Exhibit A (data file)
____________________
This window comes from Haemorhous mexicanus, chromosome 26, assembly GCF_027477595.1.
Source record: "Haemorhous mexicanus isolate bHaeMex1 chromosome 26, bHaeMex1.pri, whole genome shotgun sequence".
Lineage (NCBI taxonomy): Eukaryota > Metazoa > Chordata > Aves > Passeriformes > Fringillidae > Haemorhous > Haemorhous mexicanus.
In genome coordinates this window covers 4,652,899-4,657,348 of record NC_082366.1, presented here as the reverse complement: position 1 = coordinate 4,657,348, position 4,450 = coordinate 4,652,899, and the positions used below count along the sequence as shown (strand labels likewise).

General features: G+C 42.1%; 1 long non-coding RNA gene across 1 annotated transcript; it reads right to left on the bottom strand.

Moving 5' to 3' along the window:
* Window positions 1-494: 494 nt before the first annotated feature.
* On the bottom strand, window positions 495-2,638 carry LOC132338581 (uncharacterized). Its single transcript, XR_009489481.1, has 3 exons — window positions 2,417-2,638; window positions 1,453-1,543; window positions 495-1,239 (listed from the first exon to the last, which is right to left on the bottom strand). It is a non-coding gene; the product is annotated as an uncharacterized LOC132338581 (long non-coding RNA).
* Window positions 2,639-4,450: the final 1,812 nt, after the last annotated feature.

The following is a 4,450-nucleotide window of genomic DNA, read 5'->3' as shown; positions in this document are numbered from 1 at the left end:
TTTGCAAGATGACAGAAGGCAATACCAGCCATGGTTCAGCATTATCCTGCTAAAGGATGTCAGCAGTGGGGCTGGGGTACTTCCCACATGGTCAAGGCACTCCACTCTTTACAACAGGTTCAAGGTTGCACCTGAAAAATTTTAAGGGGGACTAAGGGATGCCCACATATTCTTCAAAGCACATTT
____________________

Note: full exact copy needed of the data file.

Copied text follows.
This window comes from Haemorhous mexicanus, chromosome 26, assembly GCF_027477595.1.
Source record: "Haemorhous mexicanus isolate bHaeMex1 chromosome 26, bHaeMex1.pri, whole genome shotgun sequence".
Lineage (NCBI taxonomy): Eukaryota > Metazoa > Chordata > Aves > Passeriformes > Fringillidae > Haemorhous > Haemorhous mexicanus.
In genome coordinates this window covers 4,652,899-4,657,348 of record NC_082366.1, presented here as the reverse complement: position 1 = coordinate 4,657,348, position 4,450 = coordinate 4,652,899, and the positions used below count along the sequence as shown (strand labels likewise).

General features: G+C 42.1%; 1 long non-coding RNA gene across 1 annotated transcript; it reads right to left on the bottom strand.

Moving 5' to 3' along the window:
* Window positions 1-494: 494 nt before the first annotated feature.
* On the bottom strand, window positions 495-2,638 carry LOC132338581 (uncharacterized). Its single transcript, XR_009489481.1, has 3 exons — window positions 2,417-2,638; window positions 1,453-1,543; window positions 495-1,239 (listed from the first exon to the last, which is right to left on the bottom strand). It is a non-coding gene; the product is annotated as an uncharacterized LOC132338581 (long non-coding RNA).
* Window positions 2,639-4,450: the final 1,812 nt, after the last annotated feature.

The following is a 4,450-nucleotide window of genomic DNA, read 5'->3' as shown; positions in this document are numbered from 1 at the left end:
TTTGCAAGATGACAGAAGGCAATACCAGCCATGGTTCAGCATTATCCTGCTAAAGGATGTCAGCAGTGGGGCTGGGGTACTTCCCACATGGTCAAGGCACTCCACTCTTTACAACAGGTTCAAGGTTGCACCTGAAAAATTTTAAGGGGGACTAAGGGATGCCCACATATTCTTCAAAGCACATTT